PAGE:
The future for banking is cloudy

Europe's crisis is masking a deep structural change in banking which, like retail and media, will see new technology transform the industry, leaving legacy players bewildered.

The European crisis debate focuses on Greece, Spain, Italy and the euro. But in fact those countries are really the public face of a deep European banking crisis.

And as European banks fund around three quarters of global trade and are major suppliers of wholesale deposit money to Australian banks, the European crisis becomes a deep world and Australian problem, which affects stock markets.

But when you have a crisis like that, it can mask a deep fundamental change taking place within an industry. And so in banking there is a change occurring that is akin to what has happened in the newspaper, retail and other industries, where new technology transformed the industry, leaving the legacy players bewildered.

If you Google words around bank deposits you find that the overseas banks using the internet in Australia – including ING and Rabobank – plus NAB’s UBank are offering significantly higher short-term term interest rates than the majors.

And for deposits of up to $250,000 they carry a government guarantee.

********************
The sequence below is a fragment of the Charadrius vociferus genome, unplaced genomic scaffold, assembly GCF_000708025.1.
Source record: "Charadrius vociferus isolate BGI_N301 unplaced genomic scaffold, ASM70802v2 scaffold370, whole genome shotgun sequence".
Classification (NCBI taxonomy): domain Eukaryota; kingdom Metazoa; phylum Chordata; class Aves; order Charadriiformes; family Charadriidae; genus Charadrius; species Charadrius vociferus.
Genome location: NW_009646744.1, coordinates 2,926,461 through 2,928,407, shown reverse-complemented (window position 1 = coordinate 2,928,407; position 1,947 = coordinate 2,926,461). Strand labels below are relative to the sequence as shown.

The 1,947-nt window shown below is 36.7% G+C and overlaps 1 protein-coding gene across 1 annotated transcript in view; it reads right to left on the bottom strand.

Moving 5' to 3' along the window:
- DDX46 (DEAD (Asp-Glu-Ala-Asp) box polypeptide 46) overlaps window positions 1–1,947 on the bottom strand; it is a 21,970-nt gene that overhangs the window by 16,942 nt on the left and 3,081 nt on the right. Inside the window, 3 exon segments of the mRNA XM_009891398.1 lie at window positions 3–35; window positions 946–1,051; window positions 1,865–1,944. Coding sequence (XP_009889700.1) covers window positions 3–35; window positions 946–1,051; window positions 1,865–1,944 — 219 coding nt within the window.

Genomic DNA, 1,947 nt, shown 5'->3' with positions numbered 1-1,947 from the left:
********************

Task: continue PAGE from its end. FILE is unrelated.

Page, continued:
At least one of these banks, ING, is able to offer those rates partly because it is using cloud computing to transform the way it operates.

Cloud computing is the next revolution in internet technology (and there will be plenty more) and banking is in the frontline of the change that it brings.

Log onto this video, which will show just how ING is using cloud computing, and then ponder its implications.

I well remember the days when newspapers dominated classified advertisements. Newspaper owners could not imagine a world where the internet would relegate them to second-rank players in classified and in some ways news dissemination. The same development caught retailers off guard and they are now changing their business models.

We have a long way to go in the banking industry and the size and security of the majors still provides a huge advantage.

But given what is happening in Europe, banks are going to need more and more local deposits. Cloud computing may not provide the game-changing advantage that the internet gave groups like Seek against newspapers but it may foster price wars akin to what Ruslan Kogan has done to the appliance industry (Ruslan Kogan - maverick or master? February 8, 2011).

On a wider front, cloud computing is going to change many industries. It is particularity useful in enabling new products to be brought to market much faster.

It enables smaller enterprises to gain the technology advantages currently enjoyed by larger companies at a fraction of the cost.

And the lesson of newspapers and retailers is that when an opponent – albeit a minnow – gains a significant advantage, you ignore it at your peril.

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